5.4.2  Mythryl Functions: Beyond Parameter Lists

To date we have been fostering the illusion that Mythryl functions are much like functions in C or Perl, give or take the occasional syntactic oddity or feature.

In this section we draw aside the veil.

C functions are hardwired by the compiler to accept a comma-delimited sequence of parameters. The C grammar specifies exactly what that parameter sequence may contain; the C compiler translates directly from ordinal position within the parameter sequence to ordinal position within a stackframe. As far as the C compiler is concerned, a function parameter list declaration is essentially an abstract specification of part of a function call stackframe.

The Mythryl compiler doesn’t see function syntax that way at all.

To start with, the Mythryl compiler does not think of functions as having multiple parameters matching multiple arguments. So far as the Mythryl compiler is concerned, every Mythryl function takes exactly one value as input and returns exactly one value as result. (This turns out to make the compiler much simpler to write!)

What we have been presenting as a conventional function argument list, the Mythryl compiler has all along been thinking of as a single tuple argument.

At first blush this may appear to be a purely philosophical distinction about as important to today’s practicing programmer as is the distinction between Homoiousian and Homoousian to today’s practicing Christian. (There was a time when confusing the two could get you killed!)

In fact, there is a world of difference between the two ways of thinking about the matter, and until you begin thinking about it the Mythryl way, you are not writing Mythryl at all, really, but rather writing C in Mythryl syntax.

Let us start with a simple example. The fact that the Mythryl “argument lists” we have been writing are in fact tuple arguments means that we can construct such “argument lists” ahead of time, pass them around, and even store them in other datastructures, before finally applying the function to them. Do not try any of these examples in C!


    fun confess (name, condition) = {
        printf "Hello!  My name is %s and I am %s.\n"  name  condition;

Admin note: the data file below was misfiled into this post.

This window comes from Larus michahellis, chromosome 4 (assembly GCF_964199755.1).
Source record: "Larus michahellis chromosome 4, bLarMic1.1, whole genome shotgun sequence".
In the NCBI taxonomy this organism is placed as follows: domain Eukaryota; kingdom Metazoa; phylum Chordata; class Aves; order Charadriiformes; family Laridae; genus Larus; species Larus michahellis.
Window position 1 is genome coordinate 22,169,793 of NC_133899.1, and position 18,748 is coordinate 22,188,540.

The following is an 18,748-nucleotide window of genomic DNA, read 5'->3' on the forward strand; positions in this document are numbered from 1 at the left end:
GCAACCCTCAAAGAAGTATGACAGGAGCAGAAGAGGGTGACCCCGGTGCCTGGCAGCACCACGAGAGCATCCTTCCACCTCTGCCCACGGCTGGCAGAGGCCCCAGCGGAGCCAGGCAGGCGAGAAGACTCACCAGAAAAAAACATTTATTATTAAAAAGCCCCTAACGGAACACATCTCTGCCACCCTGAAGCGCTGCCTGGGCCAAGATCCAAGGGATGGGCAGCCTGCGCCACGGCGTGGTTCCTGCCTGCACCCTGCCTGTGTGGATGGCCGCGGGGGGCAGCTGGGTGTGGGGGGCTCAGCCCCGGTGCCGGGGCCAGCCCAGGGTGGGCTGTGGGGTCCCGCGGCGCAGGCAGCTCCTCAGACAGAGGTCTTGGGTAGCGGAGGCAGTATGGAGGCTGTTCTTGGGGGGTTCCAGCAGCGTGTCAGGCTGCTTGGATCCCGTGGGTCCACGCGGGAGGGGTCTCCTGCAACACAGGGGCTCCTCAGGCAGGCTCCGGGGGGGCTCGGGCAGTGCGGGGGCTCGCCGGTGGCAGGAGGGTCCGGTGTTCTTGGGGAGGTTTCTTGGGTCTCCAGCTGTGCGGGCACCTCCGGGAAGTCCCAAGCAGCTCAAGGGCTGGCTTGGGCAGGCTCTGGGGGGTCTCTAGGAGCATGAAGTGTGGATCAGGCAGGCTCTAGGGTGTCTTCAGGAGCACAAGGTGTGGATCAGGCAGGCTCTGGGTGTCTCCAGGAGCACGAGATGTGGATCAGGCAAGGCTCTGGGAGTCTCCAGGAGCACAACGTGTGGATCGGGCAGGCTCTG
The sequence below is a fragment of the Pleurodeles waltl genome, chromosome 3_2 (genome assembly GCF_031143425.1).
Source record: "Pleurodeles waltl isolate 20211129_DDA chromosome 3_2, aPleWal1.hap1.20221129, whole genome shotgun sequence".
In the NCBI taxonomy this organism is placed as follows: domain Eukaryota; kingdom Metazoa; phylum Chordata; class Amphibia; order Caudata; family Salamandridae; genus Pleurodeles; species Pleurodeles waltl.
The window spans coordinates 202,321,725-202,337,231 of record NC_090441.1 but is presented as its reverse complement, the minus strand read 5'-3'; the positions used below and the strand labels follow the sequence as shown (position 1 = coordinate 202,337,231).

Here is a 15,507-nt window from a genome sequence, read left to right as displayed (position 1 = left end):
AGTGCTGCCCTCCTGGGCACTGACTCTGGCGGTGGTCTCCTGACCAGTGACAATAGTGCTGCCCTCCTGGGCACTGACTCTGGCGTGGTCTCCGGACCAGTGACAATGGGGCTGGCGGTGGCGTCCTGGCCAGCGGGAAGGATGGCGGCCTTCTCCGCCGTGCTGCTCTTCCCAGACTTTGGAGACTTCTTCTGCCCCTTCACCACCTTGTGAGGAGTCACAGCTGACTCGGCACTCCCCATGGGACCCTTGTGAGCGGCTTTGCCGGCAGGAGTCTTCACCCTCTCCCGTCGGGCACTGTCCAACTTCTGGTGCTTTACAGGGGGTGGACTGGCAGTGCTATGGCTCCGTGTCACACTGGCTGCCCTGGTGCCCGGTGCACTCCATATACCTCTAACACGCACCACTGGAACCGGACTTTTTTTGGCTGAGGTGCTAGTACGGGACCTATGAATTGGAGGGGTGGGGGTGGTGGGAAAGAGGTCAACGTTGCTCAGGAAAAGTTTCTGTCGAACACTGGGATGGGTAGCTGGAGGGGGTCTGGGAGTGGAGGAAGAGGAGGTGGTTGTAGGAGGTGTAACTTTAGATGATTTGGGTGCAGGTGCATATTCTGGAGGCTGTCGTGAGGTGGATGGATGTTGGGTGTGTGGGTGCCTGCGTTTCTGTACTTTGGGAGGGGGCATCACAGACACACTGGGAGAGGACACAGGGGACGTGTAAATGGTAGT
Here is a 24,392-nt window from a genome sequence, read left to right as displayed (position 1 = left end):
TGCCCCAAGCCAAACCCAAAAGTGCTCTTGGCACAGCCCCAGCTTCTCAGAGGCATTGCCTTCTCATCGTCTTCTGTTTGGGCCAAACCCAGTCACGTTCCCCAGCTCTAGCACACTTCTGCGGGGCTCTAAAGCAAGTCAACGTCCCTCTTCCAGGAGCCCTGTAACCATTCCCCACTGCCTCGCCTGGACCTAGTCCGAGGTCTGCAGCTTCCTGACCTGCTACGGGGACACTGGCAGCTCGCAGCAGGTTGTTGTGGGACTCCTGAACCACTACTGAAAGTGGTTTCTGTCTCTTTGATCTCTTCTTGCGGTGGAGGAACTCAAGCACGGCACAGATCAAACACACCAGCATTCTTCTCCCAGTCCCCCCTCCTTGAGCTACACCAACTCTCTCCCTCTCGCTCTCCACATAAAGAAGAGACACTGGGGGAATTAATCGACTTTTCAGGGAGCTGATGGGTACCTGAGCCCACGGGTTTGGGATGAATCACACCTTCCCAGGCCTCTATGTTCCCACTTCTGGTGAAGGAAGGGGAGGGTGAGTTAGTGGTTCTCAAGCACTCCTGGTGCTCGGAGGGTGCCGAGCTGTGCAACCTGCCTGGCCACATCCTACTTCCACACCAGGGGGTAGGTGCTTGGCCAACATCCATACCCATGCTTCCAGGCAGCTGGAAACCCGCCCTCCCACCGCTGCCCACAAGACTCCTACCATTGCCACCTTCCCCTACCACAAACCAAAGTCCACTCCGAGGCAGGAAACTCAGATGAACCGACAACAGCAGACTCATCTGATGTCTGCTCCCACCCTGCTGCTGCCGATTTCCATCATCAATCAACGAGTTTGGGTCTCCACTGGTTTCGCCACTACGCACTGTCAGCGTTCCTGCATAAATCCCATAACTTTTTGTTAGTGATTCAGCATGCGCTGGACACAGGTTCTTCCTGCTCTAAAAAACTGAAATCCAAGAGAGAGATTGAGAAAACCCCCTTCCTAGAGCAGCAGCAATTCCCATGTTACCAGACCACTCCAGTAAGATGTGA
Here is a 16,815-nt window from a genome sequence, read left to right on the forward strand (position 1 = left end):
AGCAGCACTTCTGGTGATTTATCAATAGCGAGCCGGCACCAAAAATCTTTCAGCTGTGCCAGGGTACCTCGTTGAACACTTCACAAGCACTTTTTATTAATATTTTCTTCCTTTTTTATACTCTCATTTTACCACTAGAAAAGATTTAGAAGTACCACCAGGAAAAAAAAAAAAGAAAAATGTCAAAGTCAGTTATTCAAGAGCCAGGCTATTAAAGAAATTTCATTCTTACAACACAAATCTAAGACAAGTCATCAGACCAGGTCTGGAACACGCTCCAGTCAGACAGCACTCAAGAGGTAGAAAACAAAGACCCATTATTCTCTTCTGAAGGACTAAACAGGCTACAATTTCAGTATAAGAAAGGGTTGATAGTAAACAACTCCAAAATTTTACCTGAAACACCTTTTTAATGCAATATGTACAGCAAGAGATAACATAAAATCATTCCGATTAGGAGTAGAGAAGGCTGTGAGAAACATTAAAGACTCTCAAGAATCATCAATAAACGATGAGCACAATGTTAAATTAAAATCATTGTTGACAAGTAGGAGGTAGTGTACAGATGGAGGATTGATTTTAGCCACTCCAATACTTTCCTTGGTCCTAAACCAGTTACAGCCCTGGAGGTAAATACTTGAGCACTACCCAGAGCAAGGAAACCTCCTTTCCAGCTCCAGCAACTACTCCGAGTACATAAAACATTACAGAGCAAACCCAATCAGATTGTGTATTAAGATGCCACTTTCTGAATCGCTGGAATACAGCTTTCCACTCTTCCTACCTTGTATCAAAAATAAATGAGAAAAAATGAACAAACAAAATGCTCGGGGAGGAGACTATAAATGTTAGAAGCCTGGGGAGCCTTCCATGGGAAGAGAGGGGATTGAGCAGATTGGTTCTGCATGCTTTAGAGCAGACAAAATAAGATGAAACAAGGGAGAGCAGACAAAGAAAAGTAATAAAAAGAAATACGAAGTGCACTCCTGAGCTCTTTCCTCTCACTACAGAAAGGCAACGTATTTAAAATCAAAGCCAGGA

confess( "Linus", "an open source programmer" );

    a = ( "Richard", "a free software author" );

    confess a;

    b = [ ( "Albert", "a physicist" ),
          ( "Karl",   "a mathematician" )

    map confess b;

When run this produces

    linux$ ./my-script
    Hello!  My name is Linus and I am an open source programmer.
    Hello!  My name is Richard and I am a free software author.
    Hello!  My name is Albert and I am a physicist.
    Hello!  My name is Karl and I am a mathematician.

So already we can begin to see that this fresh way of thinking about functions is opening up fresh expressive possibilities for coding.

Now let us open up the world of possibilities a bit more.

The Mythryl compiler does not think of functions as accepting a single tuple as argument. That is not what we said above. The Mythryl compiler thinks of functions as accepting a single value as argument. Any type of of value will do.

In particular, the argument value handed to a function can just as easily be a record as a tuple. The Mythryl compiler hardly distinguishes between the two anyhow; to it a record is just a tuple with a teeny bit of extra icing on top.

This essentially means that we get functions with keyword arguments “for free” in Mythryl, where some other languages devote just a remarkable amount of special-case jiggery-pokery logic in the compiler to implementing them:


    fun confess { name, condition } = {
        printf "Hello!  My name is %s and I am %s.\n"  name  condition;

    confess { name => "Linus", condition => "an open source programmer" };

    a = { name => "Richard", condition => "a free software author" };

    confess a;

    b = [ { name => "Albert", condition => "a physicist" },
          { name =>  "Karl", condition => "a mathematician" }

    map confess b;

When run, this produces exactly the same results as the first script, and in fact may well compile into exactly the same binary code, but the readability impact is significant. In particular, the intent behind the list of records is immediately much clearer to the reader than is that behind the earlier list of tuples.

Record arguments are particularly nice when a function has two arguments of the same type which might easily be confused.

For example when copying from one vector to another (say), the programming world has no consistent convention as to whether the destination should come first or second. It is easy to get them backwards, and the result is an error which will not be caught at compiletime and which might take some time to track down at runtime.

Using record instead of tuple arguments can make the code clearer and reduce the risk of introducing errors during code maintenance:

    copy (        this_vector,        that_vector );    # Potentially confusing
    copy { src => this_vector, dst => that_vector };    # Much clearer.

Comments and suggestions to: